Last week I interviewed the owners of O-Cha, soon to be Racha Noodle Bar, in Damariscotta. I talked to Job; his wife, Em; and his sister, Jib, about their new restaurant, and Em mentioned a dish she had developed that will be served at Racha: spaghetti curry with a green curry sauce.
I love curry, and an hour later I was gathering the ingredients for green curry chicken.
I’d gotten some tips from Job and Em, and I figured I’d Google green curry and wing it.
One of the first things I learned was that a lot of Thai cooks use green curry paste, as opposed to making their own. I’m not a fan of meat pastes – chicken and beef pastes are merely concentrated meat flavors. I’ll stick to natural stocks, and herbs and spices, for flavoring in meat dishes, thanks.
But curry paste is a combination of natural ingredients that are blended or mashed together. It is favored by Thai cooks because of the long list of those ingredients, several of which are hard to come by in Midcoast Maine.
One site, thaitable.com, says, “Even though most people living in Bangkok buy store-bought curry pastes, nothing compares to the scent of the curry paste being made. It perfumes the whole kitchen. The arduous process, from sourcing the ingredients to pounding out the paste, is daunting but the reward is grand.”
Those words, “arduous,” “sourcing,” and “pounding,” scared me. I sourced some Thai Kitchen green curry paste and called it good. The rest wasn’t the least bit daunting, especially with a Manhattan.
In addition to the green curry paste, which I learned is green thanks to green chili peppers, all I needed for my version of green curry chicken (which I settled on after spending more time researching and texting Job and Em than it would have taken to drive to Portland and source all the ingredients for the paste), was coconut milk, a lime, Thai fish sauce, chopped garlic, fresh basil, and chicken.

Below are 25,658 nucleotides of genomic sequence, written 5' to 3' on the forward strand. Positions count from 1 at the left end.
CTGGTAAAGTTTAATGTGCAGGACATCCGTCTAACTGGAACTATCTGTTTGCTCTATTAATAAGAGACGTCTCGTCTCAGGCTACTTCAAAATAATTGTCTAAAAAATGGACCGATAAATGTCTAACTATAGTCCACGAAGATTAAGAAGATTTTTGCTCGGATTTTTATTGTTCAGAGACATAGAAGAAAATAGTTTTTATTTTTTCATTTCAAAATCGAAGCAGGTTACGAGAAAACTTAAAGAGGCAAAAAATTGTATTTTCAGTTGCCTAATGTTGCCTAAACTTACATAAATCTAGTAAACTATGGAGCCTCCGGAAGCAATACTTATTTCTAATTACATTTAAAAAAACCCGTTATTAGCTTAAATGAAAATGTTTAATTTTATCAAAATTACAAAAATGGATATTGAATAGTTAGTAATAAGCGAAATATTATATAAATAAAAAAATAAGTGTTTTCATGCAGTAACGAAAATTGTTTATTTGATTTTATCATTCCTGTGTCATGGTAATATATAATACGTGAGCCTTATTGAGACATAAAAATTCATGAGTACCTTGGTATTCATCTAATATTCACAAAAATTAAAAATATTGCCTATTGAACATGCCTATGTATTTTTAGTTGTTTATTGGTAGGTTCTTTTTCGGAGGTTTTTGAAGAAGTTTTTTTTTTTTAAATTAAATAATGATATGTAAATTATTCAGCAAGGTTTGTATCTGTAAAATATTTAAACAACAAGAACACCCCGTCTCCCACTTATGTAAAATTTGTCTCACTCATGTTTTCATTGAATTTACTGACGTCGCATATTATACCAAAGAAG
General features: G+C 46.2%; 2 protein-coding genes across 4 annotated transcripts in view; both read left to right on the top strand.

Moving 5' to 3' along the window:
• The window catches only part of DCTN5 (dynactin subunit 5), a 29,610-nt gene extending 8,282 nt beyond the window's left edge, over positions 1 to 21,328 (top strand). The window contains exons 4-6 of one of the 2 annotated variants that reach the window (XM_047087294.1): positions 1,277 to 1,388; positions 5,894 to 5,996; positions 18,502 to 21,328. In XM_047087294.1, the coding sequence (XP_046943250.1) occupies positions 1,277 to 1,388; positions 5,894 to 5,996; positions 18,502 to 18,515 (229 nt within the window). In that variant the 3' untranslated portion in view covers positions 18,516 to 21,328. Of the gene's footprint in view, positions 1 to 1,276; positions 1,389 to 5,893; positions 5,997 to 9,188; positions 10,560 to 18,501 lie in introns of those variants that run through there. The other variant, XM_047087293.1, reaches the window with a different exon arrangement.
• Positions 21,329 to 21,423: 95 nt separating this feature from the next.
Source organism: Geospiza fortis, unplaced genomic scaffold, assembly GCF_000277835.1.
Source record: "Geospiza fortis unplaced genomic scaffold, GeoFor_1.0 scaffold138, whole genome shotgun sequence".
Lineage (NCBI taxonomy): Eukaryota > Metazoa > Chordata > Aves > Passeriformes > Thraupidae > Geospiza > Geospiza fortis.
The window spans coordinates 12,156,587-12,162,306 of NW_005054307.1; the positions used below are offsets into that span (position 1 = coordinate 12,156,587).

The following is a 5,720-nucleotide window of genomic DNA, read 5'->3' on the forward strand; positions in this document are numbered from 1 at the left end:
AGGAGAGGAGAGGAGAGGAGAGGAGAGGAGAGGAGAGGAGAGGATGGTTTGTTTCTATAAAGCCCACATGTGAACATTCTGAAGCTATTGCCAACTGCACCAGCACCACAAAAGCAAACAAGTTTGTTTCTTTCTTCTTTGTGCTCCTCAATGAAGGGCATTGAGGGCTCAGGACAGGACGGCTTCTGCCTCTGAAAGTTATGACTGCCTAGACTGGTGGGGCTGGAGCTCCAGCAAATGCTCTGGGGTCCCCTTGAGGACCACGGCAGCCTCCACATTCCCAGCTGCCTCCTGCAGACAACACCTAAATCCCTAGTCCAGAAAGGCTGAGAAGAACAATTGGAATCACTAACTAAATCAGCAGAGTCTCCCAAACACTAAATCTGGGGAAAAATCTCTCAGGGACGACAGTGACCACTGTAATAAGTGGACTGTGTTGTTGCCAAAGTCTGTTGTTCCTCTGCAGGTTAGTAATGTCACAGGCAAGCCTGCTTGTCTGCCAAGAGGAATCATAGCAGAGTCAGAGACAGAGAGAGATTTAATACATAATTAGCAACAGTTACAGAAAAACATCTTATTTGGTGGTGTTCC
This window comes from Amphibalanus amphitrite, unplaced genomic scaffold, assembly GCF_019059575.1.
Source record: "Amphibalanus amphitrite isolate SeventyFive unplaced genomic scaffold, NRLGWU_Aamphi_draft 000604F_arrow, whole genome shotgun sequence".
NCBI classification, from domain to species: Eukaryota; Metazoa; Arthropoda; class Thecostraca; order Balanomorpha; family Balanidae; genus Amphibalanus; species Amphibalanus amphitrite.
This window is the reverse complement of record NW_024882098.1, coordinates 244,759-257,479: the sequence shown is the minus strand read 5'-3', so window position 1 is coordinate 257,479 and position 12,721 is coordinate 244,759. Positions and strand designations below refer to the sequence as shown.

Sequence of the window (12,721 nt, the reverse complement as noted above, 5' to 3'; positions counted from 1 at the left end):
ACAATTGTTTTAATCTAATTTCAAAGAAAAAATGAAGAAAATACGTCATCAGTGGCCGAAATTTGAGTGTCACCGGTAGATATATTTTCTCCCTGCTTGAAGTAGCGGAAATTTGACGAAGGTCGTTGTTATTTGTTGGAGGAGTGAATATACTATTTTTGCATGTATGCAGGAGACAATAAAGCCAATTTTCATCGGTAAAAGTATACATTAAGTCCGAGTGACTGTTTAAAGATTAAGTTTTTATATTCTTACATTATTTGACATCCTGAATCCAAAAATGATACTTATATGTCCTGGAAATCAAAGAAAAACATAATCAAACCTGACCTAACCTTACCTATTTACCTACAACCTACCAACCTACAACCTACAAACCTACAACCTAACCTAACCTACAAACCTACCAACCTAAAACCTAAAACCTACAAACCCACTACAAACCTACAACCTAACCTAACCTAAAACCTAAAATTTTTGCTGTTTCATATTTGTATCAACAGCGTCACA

Here’s how I made it:
Coat boneless chicken breasts, pounded a little to tenderize, with panko, and saute in a few tablespoons of canola, with a few dashes of sesame oil.
Remove the browned chicken and saute a tablespoon of crushed garlic in the pan, then stir in a couple tablespoons of green curry paste, an 8-ounce can of coconut milk, and a tablespoon of brown sugar.
Add a tablespoon fish sauce and a teaspoon each of cumin, ginger, turmeric, coriander, some shredded basil leaves, fresh lime juice, and a couple more dashes of sesame oil. (You can make it with just the paste, which contains some of those spices I added, and coconut milk. I just decided to go crazy.)
Return the chicken to the heavenly smelling creamy stuff and simmer for a few minutes, making sure the chicken is cooked through. Duh.
Then there was the purple rice. While I was interviewing Job and Em, I noticed a big jar of dried flower blossoms on the bar. My ADD kicked in. “What are those?” I asked. Job, who was in the middle of a sentence describing different types of noodles, politely stopped and explained that they were dried butterfly pea flowers, or Clitoria ternatea, commonly used to make tea in Thailand.
Em made me a glass of iced tea with the dried flowers. It was purple, with a slice of (green) lime. It was beautiful. You know how I obsess over beautiful food? It took a while to get back to noodles.
But in the meantime, Em explained that the tea made with the flowers is blue until you add a slice of lemon or lime, when it magically turns purple. She showed me a photo of purple rice that was made using those dried flowers, and gave me a container of them.
In all honesty, the purple rice was the real impetus for making my green curry that night.
I’ve since learned that the butterfly pea flower tea isn’t just beautiful. It’s rich in calcium, magnesium, potassium, zinc, iron, and manganese, and it’s full of antioxidants. There are claims that it’s beneficial in the treatment of neurological problems like depression and anxiety, and helps improve memory.
I also read that it helps prevent premature aging of skin and hair.
All that, and it’s beautiful. I was sold.
Anyway, I made some purple rice and served it with the green curry chicken. I also toasted some coconut in a cast-iron pan and sprinkled it over the chicken, and steamed some fresh green beans, then sauteed them in a little sesame oil.
The dinner was delicious and beautiful. I served it on a simple white plate so as not to detract from the colors in the food and had some rose in an elegant pale pink wine glass.
And the beat goes on. See ya next week.
(Suzi Thayer paints, feeds stray cats, eats good food, and drinks Manhattans. She’d love to hear from you with ideas and recipes for her column. Email firstname.lastname@example.org.)